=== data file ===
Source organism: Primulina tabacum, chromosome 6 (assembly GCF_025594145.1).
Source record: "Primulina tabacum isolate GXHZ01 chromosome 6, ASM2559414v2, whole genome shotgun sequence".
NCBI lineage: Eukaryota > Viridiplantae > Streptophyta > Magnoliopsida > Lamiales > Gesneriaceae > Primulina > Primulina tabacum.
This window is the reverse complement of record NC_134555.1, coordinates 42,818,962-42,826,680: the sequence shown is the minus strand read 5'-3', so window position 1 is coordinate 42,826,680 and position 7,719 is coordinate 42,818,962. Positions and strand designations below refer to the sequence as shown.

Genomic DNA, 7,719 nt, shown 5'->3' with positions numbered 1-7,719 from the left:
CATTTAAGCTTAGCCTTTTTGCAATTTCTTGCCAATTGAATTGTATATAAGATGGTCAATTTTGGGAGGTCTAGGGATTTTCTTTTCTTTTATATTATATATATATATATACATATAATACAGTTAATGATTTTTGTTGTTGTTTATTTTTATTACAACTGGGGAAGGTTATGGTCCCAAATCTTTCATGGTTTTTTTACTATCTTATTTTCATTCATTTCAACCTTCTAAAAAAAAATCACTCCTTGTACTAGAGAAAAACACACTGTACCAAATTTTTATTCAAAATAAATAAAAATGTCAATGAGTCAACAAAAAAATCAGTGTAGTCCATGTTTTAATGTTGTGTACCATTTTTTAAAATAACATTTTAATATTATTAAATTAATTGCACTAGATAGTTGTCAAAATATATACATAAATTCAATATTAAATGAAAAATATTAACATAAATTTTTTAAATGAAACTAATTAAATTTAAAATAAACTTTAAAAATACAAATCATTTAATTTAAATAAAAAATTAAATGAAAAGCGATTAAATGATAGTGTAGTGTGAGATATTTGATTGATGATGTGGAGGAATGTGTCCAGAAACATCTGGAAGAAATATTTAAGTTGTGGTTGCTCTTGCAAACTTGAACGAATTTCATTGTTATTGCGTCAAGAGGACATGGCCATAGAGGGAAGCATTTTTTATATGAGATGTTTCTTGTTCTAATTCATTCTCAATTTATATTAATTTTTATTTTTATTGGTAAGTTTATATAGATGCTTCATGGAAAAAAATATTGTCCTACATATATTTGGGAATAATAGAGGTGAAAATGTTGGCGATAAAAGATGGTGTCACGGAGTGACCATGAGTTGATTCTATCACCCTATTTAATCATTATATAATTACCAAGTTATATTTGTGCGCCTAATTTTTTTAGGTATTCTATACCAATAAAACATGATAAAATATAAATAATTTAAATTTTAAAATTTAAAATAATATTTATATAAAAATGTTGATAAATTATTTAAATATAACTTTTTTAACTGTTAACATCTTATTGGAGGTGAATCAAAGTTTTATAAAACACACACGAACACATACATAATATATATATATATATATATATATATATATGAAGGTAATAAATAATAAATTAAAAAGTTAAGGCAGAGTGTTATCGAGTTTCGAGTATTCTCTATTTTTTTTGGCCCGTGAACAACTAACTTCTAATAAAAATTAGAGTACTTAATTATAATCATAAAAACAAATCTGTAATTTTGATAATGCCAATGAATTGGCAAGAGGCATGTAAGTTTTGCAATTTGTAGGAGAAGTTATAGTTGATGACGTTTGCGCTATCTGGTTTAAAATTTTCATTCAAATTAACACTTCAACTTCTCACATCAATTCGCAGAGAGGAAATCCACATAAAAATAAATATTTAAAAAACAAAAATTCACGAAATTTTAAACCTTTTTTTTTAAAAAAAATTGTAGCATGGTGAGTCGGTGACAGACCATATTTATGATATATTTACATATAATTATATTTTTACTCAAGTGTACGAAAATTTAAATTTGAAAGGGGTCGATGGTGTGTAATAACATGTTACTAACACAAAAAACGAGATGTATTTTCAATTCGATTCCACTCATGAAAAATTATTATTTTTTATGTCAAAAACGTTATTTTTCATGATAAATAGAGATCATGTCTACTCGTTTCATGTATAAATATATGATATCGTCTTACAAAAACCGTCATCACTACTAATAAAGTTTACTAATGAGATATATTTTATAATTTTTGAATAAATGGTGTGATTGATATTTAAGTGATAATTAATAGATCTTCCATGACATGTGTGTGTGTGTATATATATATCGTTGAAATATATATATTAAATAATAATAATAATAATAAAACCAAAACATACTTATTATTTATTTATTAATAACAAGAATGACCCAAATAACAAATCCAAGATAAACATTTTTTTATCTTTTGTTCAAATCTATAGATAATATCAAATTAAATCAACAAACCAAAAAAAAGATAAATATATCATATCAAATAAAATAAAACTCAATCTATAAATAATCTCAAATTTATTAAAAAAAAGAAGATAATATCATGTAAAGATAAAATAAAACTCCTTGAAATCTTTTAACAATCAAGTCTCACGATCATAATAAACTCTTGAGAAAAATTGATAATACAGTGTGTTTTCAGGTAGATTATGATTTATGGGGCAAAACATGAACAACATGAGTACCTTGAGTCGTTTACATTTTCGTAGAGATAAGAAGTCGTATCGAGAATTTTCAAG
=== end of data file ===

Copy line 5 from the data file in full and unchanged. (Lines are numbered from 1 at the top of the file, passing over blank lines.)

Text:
Genomic DNA, 7,719 nt, shown 5'->3' with positions numbered 1-7,719 from the left: